It;s an anagram.
Re-arrange the letters and you’ll get two different fruit.
Pádraig did it today and came up with Melon and Lemon. Not too bad, right?
A very good friend of mine today gave me the present of a book The Chicago Tribune called “The primer for a revolution”. It’s by Joseph P. Shapiro and is called “No Pity”. I started to read it and I didn’t want to stop. Right on the first page it made a point that I have not seen anywhere else been made so clearly and convincingly: that non-disabled people do not understand disabled. Taking a sentence from a tribute to a disabled disability rights campaigner: “he never seemed disabled to me, he was the least disabled person I ever met”, Shapiro says that times have changed. That “most people with disabilities and their families do not see there physical or mental limitations as a source of shame or as something to overcome in order to inspire others. Today, many proclaim that it is ok, even good, to be disabled.” He says that “taking pride in disability is a celebration of the differences among people that gives them a respectful understanding that all share the same basic desires to be full participants in society”.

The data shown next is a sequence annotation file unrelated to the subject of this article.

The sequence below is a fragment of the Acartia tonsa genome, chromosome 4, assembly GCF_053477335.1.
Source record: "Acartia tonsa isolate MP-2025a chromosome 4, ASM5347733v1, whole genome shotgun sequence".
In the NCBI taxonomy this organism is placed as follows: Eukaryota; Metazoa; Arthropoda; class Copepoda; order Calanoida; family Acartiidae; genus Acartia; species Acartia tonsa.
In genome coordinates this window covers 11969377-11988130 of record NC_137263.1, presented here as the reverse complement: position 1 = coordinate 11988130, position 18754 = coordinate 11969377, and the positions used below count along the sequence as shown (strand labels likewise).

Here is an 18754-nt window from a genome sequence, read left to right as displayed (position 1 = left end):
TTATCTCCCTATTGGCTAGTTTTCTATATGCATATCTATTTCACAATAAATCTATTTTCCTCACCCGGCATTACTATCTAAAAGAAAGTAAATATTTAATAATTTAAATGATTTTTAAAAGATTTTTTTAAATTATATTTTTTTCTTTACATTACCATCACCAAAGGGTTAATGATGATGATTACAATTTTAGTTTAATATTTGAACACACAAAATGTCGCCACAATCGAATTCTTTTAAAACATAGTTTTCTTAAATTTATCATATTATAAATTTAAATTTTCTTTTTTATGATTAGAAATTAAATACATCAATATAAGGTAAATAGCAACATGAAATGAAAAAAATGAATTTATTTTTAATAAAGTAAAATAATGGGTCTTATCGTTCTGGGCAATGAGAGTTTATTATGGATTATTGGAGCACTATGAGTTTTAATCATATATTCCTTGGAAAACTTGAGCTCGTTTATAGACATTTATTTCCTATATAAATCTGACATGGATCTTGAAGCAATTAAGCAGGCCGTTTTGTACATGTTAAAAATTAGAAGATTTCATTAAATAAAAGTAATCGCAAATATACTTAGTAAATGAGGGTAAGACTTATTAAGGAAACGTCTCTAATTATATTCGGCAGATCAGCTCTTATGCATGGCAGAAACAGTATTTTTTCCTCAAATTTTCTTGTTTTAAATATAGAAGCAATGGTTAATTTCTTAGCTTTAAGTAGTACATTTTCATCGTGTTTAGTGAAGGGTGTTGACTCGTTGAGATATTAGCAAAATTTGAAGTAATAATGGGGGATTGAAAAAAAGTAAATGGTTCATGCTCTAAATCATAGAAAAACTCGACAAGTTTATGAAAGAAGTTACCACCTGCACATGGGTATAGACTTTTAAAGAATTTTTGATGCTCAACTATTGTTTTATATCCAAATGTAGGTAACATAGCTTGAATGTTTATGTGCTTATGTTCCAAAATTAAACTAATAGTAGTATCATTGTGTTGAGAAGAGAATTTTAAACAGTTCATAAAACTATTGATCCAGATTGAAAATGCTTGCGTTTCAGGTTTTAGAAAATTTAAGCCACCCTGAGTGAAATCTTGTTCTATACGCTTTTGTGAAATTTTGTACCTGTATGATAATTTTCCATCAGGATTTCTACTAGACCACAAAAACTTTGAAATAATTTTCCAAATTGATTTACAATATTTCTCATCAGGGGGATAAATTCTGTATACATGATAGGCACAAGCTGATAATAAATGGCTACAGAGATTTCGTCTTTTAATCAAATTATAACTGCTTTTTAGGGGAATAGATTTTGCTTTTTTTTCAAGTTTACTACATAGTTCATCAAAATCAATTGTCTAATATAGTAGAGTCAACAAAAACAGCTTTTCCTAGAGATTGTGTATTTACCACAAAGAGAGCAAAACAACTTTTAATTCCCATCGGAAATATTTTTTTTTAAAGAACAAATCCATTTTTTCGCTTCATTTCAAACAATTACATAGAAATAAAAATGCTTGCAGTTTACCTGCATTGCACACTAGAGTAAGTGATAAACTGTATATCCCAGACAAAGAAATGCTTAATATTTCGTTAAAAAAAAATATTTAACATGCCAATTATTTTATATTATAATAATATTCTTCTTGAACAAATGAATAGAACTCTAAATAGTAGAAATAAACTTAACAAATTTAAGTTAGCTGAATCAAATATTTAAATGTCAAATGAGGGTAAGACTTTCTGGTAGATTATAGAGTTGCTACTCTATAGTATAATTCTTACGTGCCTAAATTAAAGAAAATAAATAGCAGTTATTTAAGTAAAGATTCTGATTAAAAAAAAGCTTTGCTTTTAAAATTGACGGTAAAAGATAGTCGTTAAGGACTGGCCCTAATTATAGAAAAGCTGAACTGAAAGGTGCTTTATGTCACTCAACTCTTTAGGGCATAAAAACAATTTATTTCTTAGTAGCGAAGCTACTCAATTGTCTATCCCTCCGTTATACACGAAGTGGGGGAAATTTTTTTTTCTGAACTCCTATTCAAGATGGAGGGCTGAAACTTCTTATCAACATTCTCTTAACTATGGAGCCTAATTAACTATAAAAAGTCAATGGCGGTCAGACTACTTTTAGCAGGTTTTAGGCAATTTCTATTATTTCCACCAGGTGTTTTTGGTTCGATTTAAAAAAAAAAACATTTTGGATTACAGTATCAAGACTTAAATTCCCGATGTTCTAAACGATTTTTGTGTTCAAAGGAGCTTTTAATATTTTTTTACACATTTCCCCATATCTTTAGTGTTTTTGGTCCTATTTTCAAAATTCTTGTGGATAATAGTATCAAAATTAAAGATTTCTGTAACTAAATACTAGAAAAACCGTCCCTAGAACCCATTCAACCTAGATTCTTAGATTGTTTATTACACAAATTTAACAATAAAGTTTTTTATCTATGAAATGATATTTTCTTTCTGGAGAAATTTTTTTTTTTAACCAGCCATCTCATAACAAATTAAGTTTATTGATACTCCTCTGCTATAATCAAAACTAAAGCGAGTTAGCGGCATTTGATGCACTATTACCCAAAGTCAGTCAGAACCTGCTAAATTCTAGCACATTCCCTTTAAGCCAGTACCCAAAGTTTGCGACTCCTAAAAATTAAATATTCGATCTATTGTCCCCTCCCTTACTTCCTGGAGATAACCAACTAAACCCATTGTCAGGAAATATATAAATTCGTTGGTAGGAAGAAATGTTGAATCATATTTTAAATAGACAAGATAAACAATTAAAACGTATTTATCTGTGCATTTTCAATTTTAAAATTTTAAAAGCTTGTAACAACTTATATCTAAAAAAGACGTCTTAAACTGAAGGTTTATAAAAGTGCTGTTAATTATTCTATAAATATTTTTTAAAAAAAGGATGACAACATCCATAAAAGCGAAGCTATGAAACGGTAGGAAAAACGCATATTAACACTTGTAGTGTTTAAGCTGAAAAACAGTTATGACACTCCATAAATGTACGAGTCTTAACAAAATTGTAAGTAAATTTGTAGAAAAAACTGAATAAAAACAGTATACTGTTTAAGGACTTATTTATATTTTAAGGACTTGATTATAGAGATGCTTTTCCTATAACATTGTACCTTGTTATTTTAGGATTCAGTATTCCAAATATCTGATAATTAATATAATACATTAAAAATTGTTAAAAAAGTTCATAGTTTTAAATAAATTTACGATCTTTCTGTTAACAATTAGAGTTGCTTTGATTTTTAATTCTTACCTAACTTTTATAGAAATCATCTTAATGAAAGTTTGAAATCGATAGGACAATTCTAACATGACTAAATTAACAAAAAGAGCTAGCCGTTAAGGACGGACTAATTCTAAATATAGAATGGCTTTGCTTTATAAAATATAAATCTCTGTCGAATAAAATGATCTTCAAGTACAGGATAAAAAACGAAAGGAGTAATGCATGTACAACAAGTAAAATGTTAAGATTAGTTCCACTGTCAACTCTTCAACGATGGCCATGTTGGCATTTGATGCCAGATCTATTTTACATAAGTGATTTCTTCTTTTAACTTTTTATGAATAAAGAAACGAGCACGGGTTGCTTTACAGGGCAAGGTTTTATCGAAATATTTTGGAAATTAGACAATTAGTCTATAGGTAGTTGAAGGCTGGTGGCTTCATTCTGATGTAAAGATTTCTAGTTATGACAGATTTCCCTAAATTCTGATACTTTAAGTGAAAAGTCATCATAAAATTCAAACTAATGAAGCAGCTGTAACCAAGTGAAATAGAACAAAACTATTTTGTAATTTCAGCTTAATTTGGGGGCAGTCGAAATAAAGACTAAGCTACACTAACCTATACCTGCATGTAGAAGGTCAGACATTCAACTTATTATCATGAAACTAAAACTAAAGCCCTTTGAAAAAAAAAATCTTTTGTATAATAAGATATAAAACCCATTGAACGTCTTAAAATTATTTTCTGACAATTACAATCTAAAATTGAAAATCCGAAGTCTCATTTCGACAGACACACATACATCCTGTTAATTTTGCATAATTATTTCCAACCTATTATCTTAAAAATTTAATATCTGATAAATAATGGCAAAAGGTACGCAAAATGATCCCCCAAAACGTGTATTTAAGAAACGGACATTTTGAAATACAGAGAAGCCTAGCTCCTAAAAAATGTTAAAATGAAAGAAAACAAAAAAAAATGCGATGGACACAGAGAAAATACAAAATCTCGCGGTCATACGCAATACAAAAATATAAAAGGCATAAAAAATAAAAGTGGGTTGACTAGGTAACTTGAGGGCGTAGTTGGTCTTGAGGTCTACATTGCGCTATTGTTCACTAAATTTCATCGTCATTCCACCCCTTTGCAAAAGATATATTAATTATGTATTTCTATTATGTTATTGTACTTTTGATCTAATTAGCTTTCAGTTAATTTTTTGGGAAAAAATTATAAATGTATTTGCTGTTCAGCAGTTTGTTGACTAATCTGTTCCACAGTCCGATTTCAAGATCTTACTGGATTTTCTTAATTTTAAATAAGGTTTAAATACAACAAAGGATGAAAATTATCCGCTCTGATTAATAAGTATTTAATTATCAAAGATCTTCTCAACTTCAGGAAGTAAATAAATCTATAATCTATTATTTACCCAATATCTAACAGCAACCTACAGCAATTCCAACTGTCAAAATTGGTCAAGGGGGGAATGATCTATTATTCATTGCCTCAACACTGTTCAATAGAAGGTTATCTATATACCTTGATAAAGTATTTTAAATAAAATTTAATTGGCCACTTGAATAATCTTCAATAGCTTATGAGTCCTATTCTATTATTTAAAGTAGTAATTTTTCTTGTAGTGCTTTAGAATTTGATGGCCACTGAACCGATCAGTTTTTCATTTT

After all, how would we react, asks Shapiro, if someone said to a black person “You’re the least black person I ever met”, or to a Jew, “I will never think of you as Jewish”, or to a woman, “You don’t act like a woman”.
My mind opened up when Pat said to me, when we were out for a walk for the first time with Pádraig in Hamburg: “Now let’s go shopping!” I thought “shopping????”. With Pádraig??? And I felt similar when we went to a restaurant for the first time, to a concert, to the cinema.
We know Pádraig shares the “same basic desires to be a full participant in society” with us. We have to be ready to allow that to happen.
What is is stoping us?